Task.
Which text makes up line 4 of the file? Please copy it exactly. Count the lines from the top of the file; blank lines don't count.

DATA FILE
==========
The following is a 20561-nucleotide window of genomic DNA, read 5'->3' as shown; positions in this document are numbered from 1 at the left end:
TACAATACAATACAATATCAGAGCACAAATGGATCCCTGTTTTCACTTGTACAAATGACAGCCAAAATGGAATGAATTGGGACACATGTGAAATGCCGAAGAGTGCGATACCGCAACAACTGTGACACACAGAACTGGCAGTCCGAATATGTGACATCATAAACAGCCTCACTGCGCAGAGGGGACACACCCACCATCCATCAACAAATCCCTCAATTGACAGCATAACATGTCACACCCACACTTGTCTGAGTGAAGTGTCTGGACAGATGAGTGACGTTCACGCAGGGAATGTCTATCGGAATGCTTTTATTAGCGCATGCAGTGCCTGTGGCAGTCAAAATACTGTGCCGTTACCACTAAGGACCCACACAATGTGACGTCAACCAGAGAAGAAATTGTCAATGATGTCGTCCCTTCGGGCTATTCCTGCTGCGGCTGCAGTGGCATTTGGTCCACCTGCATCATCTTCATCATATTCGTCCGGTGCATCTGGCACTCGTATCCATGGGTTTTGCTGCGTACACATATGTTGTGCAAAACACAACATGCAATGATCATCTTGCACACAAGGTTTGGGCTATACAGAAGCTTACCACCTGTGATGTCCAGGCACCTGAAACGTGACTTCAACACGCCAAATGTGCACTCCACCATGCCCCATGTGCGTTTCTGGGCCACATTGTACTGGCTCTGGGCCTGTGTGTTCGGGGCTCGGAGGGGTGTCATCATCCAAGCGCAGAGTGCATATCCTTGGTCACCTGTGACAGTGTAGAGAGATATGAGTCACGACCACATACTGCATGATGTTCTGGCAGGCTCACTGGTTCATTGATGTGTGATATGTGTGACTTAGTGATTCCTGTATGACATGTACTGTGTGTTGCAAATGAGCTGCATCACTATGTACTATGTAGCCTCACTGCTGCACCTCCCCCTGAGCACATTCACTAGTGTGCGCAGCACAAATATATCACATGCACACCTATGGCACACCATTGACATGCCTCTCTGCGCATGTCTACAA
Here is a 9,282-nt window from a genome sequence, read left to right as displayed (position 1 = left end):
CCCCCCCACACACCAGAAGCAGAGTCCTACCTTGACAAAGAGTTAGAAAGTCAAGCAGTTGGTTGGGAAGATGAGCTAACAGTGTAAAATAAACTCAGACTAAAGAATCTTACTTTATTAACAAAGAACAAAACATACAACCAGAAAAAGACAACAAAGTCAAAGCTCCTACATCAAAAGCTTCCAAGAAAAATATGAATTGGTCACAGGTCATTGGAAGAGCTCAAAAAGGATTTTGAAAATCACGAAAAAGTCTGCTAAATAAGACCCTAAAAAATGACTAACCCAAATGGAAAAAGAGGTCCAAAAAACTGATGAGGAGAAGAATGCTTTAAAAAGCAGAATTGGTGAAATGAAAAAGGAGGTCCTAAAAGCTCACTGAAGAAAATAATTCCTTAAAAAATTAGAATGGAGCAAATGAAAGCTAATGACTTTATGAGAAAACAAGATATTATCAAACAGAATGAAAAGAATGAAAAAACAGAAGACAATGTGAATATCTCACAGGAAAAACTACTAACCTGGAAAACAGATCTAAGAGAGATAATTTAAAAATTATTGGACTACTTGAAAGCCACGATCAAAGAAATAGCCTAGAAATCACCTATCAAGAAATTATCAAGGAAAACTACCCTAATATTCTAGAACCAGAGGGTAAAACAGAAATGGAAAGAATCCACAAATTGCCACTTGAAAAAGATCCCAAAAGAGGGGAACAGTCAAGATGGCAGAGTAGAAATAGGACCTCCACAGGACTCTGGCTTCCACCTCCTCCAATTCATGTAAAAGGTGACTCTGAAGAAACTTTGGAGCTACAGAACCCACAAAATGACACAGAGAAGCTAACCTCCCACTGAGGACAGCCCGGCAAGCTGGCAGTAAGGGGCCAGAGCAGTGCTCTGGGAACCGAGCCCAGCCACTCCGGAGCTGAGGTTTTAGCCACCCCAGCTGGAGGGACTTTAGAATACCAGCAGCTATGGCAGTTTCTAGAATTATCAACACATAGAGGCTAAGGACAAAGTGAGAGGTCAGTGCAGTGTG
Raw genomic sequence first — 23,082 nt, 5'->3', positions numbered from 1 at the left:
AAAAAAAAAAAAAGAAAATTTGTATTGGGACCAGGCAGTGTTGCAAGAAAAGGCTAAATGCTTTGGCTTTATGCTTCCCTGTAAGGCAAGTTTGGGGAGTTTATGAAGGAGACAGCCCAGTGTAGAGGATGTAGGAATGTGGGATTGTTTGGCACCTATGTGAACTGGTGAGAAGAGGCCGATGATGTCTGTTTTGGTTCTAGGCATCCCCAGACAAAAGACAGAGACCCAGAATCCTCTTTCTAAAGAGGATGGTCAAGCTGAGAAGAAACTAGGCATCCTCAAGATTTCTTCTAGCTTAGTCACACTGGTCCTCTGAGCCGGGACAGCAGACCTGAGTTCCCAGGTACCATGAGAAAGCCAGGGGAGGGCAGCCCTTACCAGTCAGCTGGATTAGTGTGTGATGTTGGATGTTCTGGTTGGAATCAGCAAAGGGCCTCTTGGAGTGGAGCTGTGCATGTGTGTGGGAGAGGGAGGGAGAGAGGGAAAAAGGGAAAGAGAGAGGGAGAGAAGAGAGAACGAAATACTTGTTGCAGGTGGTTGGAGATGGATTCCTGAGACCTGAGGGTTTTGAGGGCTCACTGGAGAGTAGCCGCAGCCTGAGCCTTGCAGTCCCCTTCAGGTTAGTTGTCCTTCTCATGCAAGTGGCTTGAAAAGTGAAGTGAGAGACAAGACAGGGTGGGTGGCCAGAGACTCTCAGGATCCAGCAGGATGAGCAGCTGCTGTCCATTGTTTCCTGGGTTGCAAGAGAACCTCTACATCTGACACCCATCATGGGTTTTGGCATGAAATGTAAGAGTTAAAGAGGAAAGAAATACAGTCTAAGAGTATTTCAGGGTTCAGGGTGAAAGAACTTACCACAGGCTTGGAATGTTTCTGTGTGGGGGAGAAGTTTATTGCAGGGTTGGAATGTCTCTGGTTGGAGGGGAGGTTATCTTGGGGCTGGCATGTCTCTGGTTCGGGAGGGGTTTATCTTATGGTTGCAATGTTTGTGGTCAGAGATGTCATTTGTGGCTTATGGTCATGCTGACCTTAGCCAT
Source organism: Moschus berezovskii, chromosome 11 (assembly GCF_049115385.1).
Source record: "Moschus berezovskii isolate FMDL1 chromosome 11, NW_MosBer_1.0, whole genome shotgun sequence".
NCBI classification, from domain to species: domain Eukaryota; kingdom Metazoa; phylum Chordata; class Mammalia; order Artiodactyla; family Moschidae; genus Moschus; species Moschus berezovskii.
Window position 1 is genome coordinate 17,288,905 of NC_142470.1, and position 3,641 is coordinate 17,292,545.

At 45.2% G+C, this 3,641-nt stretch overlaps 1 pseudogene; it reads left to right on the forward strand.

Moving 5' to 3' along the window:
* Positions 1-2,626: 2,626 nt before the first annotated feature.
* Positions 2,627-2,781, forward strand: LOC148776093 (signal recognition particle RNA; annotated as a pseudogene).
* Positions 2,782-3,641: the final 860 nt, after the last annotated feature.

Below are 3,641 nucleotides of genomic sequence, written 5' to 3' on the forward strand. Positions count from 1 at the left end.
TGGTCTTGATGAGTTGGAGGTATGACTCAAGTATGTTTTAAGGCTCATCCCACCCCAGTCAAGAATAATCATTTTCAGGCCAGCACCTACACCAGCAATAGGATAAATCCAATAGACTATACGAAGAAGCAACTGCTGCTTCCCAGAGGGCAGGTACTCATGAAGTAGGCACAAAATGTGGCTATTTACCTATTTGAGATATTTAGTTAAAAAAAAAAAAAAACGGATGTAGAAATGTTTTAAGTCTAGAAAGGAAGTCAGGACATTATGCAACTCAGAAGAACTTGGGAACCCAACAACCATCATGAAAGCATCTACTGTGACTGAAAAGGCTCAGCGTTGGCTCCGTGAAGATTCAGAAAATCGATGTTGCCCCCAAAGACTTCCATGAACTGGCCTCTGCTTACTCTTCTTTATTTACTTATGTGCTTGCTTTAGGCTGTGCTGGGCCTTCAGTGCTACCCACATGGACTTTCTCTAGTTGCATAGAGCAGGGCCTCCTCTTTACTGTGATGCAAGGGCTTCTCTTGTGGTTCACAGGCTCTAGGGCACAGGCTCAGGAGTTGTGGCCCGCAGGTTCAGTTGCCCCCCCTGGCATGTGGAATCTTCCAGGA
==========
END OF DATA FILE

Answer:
CCCCCCCACACACCAGAAGCAGAGTCCTACCTTGACAAAGAGTTAGAAAGTCAAGCAGTTGGTTGGGAAGATGAGCTAACAGTGTAAAATAAACTCAGACTAAAGAATCTTACTTTATTAACAAAGAACAAAACATACAACCAGAAAAAGACAACAAAGTCAAAGCTCCTACATCAAAAGCTTCCAAGAAAAATATGAATTGGTCACAGGTCATTGGAAGAGCTCAAAAAGGATTTTGAAAATCACGAAAAAGTCTGCTAAATAAGACCCTAAAAAATGACTAACCCAAATGGAAAAAGAGGTCCAAAAAACTGATGAGGAGAAGAATGCTTTAAAAAGCAGAATTGGTGAAATGAAAAAGGAGGTCCTAAAAGCTCACTGAAGAAAATAATTCCTTAAAAAATTAGAATGGAGCAAATGAAAGCTAATGACTTTATGAGAAAACAAGATATTATCAAACAGAATGAAAAGAATGAAAAAACAGAAGACAATGTGAATATCTCACAGGAAAAACTACTAACCTGGAAAACAGATCTAAGAGAGATAATTTAAAAATTATTGGACTACTTGAAAGCCACGATCAAAGAAATAGCCTAGAAATCACCTATCAAGAAATTATCAAGGAAAACTACCCTAATATTCTAGAACCAGAGGGTAAAACAGAAATGGAAAGAATCCACAAATTGCCACTTGAAAAAGATCCCAAAAGAGGGGAACAGTCAAGATGGCAGAGTAGAAATAGGACCTCCACAGGACTCTGGCTTCCACCTCCTCCAATTCATGTAAAAGGTGACTCTGAAGAAACTTTGGAGCTACAGAACCCACAAAATGACACAGAGAAGCTAACCTCCCACTGAGGACAGCCCGGCAAGCTGGCAGTAAGGGGCCAGAGCAGTGCTCTGGGAACCGAGCCCAGCCACTCCGGAGCTGAGGTTTTAGCCACCCCAGCTGGAGGGACTTTAGAATACCAGCAGCTATGGCAGTTTCTAGAATTATCAACACATAGAGGCTAAGGACAAAGTGAGAGGTCAGTGCAGTGTG